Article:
The Death of a Gambler

A son’s moving remembrance of his struggle to win the love of a father whose emotions were as strange as the life he led

By Charles Price


Photograph from the Tufts Archives

Charles Price was one of the greatest golf writers of the 20th century. I don’t know if he was at the very top of the mountain, but I do know he always worked above the tree line.

When he was in his late 20s, Charley spent a year driving Walter Hagen around Michigan’s back roads trying, unsuccessfully, to get a book out of him. Years later he became Bobby Jones’ legs during the Masters tournament, tracking down people who Jones, by then an invalid and confined to his Augusta National apartment behind drawn drapes, wanted to chat with.

Price got his start at Golf World when Bob Harlow, The Haig’s onetime agent, was still alive and Harlow’s fledgling magazine was located in the old warehouse building near the railway trestle in Pinehurst. He came back to the village to spend his last days, passing away in 1994.

Charley was a heavyweight writer but a bantamweight guy, thin as a hickory shaft and standing eyeball-to-eyeball with wee giants like Gary Player. My lasting image of him is striding up the neon green hill at the back of the Augusta National clubhouse as if the ghost of Jones had just summoned him, leaning into the climb, wearing soft shoes and a double-breasted blue blazer.

Price tried to play the professional tour as an amateur, in the days when such a thing was possible. One day on the putting green, Clayton Heafner — a very large man — said to him in his cozy North Carolina drawl, “Charley, have you noticed anything about the boys out here? Most of them are built like truck drivers with the touch of a hairdresser. You, on the other hand, are built like a hairdresser with the touch of a truck driver.”

Charley enjoyed telling that story, not so much because it was about him but because, I think, he admired the way Heafner put it together. He was kind to young writers, this young writer anyway, but didn’t suffer fools gladly. In that respect, he was very much like the man he writes about in this story, his father, published in the April 1959 edition of Coronet. — Jim Moriarty


My father was a gambler — a professional gambler. Among the people who came to his funeral were an ex-prizefighter, a strip-tease dancer, a millionaire, a cab driver, a farmer, a police captain, a nightclub comedian, our maid, a Sicilian with tattooed hands, and a bookmaker who couldn’t stop crying. There was also a man my father had once punched in the jaw.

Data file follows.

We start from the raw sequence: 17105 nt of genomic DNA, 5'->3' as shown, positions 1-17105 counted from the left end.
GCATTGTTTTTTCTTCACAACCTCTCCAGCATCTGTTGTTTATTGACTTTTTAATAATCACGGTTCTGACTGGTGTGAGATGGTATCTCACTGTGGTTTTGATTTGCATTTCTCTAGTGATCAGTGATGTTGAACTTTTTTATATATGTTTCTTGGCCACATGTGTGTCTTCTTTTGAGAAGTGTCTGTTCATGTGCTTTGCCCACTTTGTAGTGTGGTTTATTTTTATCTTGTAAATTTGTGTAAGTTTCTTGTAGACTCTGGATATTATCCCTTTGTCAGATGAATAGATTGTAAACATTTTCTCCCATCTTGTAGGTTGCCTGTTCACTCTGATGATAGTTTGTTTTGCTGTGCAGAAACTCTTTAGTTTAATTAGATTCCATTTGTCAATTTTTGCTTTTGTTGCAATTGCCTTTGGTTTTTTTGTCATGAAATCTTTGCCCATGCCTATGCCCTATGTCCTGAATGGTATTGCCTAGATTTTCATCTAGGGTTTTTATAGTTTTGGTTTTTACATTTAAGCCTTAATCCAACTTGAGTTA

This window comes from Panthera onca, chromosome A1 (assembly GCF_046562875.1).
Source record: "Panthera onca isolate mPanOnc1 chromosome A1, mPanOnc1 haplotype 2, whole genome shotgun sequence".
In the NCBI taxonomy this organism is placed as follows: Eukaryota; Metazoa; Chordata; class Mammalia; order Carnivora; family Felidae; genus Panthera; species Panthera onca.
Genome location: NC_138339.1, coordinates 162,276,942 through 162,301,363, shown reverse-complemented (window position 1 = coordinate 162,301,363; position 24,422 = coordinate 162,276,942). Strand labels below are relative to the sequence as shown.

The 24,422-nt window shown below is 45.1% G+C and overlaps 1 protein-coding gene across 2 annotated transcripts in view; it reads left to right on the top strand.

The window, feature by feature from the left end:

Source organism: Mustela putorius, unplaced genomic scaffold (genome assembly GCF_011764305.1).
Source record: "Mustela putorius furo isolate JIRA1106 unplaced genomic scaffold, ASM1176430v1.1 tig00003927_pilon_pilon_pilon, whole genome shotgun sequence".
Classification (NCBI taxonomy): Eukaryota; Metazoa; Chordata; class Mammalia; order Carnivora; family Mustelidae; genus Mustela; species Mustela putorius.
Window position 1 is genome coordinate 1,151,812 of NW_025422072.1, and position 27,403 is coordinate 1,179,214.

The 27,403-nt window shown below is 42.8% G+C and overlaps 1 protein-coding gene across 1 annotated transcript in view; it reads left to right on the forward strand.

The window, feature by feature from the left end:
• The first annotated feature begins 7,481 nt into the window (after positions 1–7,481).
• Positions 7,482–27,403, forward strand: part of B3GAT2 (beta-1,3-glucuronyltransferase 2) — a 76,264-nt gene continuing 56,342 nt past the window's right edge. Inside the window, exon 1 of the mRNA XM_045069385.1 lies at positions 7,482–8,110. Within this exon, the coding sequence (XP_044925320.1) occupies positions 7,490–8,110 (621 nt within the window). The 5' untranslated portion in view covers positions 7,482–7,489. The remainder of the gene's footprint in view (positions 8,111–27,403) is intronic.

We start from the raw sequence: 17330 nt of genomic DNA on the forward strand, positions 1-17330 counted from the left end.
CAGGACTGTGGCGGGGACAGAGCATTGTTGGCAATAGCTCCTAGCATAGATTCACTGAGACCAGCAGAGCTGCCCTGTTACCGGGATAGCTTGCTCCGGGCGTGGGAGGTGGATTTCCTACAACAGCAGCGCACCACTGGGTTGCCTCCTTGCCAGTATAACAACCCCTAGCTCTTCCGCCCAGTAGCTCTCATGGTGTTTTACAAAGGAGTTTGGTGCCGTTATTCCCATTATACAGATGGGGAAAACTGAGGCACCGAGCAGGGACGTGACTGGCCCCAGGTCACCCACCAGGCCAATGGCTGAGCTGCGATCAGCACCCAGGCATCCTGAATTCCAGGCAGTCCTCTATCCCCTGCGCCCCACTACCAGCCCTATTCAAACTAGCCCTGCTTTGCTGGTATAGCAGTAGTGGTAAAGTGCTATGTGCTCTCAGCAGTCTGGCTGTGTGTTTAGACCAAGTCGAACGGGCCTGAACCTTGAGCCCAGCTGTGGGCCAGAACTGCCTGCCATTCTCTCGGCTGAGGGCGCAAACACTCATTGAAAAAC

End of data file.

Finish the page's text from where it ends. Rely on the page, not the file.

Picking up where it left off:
I was surprised not at all that this man came to pay last respects to my father. I suspect he sincerely liked my father despite the fact he had once been humiliated by him. It was one of the oddities of my father’s life that everyone was always slightly terrified and mystified by him — even those he loved. I know I was. He was as inscrutable as the king of spades. I never really knew him until he was dead.

On the desk in front of me as I write is a photographic portrait of my father. I haven’t the remotest idea what he might have been smiling about. I was never very sure of anything about my father. We spent the better part of our lives together playing poker for our emotions, neither of us daring to tip his hand.

During the 1920s, when I was born, my father had operated backroom casinos in Philadelphia and Atlantic City. Before that, he had been a bookmaker. (When my mother first got to know him, she had been under the impression that he was in the publishing business.) And before that, a croupier, a bartender, and a number of other things he refused to discuss about his younger years in downtown Philadelphia.

During the last 15 of his 63 years, he had been majordomo of a gambling house in Maryland, only a few feet outside the District of Columbia. It was the largest, most colorful casino between Saratoga and Havana. Of course, it was also against the law, a discrepancy to which, however, few persons paid any attention. The integrity of my father’s casino was so beyond question, even congressmen patronized it.

Many professional gamblers have declared that my father was the best card player they have ever known. He also knew everything there is to know about craps, roulette, bird cage and other games that are outside the law of most states.

He was also acquainted with every notorious hood, cheat and racketeer on the East Coast, and he was afraid of none of them. He was accustomed to being entrusted with large amounts of other people’s money. He always kept his mouth shut about other people’s affairs. And he was scrupulously honest.

These were the qualities that set him apart from ordinary gamblers, and that enabled him to walk the underworld, if need be, with no more armor than his pinstriped suit and the incongruously flamboyant neckties he always wore.

From the time I was a little boy I was aware that my father was a man apart, not only because he was my father but because he was a creature of peculiar habits. No other father in our neighborhood, for example, arrived home from work at dawn. Sometimes, if he were particularly tired, I would be awakened by his heavy footsteps as he climbed his way to the third-floor attic, which had been converted into a sumptuous bedroom for his strange hours of sleep. To protect him from the daylight, the room had been decorated with thick drapes and blackish wallpaper. There my father slept until noon, filling the house with his resonant snoring, which I could hear even when playing in the cellar.

My father always came downstairs to breakfast dressed in his pajamas and a splendid silk bathrobe, his eyes still half-filled with sleep and his thin hair spectacularly awry on his head, like a Hottentot’s. He never said good morning to anybody, not even to my mother. Indeed, he would not speak a word until he had been fed. His breakfast was always the same — a pint of orange juice, black coffee and a thick slice of chocolate layer cake.

As a small boy, I would sometimes sit quietly across the breakfast table from my father and stare at him, fascinated by his magnificence. When he caught me looking at him, he would stop eating and lay down his morning newspaper. Peering over his reading glasses at me, he would say, not unkindly, “Is there something you want?”